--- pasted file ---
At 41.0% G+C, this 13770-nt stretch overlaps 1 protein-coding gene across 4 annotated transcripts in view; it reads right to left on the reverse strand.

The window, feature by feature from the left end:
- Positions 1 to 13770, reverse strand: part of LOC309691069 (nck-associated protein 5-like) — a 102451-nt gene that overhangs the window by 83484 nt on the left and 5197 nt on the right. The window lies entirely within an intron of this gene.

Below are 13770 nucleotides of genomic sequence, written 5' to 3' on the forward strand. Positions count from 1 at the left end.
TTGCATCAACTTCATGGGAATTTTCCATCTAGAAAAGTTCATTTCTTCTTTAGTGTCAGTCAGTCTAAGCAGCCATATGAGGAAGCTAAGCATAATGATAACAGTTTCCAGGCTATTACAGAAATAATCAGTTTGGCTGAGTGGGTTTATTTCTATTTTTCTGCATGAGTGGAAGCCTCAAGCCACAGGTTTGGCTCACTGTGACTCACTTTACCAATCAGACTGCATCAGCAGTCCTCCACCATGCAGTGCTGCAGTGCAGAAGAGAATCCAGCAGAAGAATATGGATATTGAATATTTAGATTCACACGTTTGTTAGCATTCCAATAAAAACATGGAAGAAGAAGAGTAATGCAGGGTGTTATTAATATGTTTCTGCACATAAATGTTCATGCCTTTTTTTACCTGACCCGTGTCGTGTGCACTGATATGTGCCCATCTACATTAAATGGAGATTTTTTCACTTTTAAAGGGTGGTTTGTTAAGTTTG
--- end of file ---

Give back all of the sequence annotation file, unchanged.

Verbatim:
At 41.0% G+C, this 13770-nt stretch overlaps 1 protein-coding gene across 4 annotated transcripts in view; it reads right to left on the reverse strand.

The window, feature by feature from the left end:
- Positions 1 to 13770, reverse strand: part of LOC309691069 (nck-associated protein 5-like) — a 102451-nt gene that overhangs the window by 83484 nt on the left and 5197 nt on the right. The window lies entirely within an intron of this gene.

Below are 13770 nucleotides of genomic sequence, written 5' to 3' on the forward strand. Positions count from 1 at the left end.
TTGCATCAACTTCATGGGAATTTTCCATCTAGAAAAGTTCATTTCTTCTTTAGTGTCAGTCAGTCTAAGCAGCCATATGAGGAAGCTAAGCATAATGATAACAGTTTCCAGGCTATTACAGAAATAATCAGTTTGGCTGAGTGGGTTTATTTCTATTTTTCTGCATGAGTGGAAGCCTCAAGCCACAGGTTTGGCTCACTGTGACTCACTTTACCAATCAGACTGCATCAGCAGTCCTCCACCATGCAGTGCTGCAGTGCAGAAGAGAATCCAGCAGAAGAATATGGATATTGAATATTTAGATTCACACGTTTGTTAGCATTCCAATAAAAACATGGAAGAAGAAGAGTAATGCAGGGTGTTATTAATATGTTTCTGCACATAAATGTTCATGCCTTTTTTTACCTGACCCGTGTCGTGTGCACTGATATGTGCCCATCTACATTAAATGGAGATTTTTTCACTTTTAAAGGGTGGTTTGTTAAGTTTG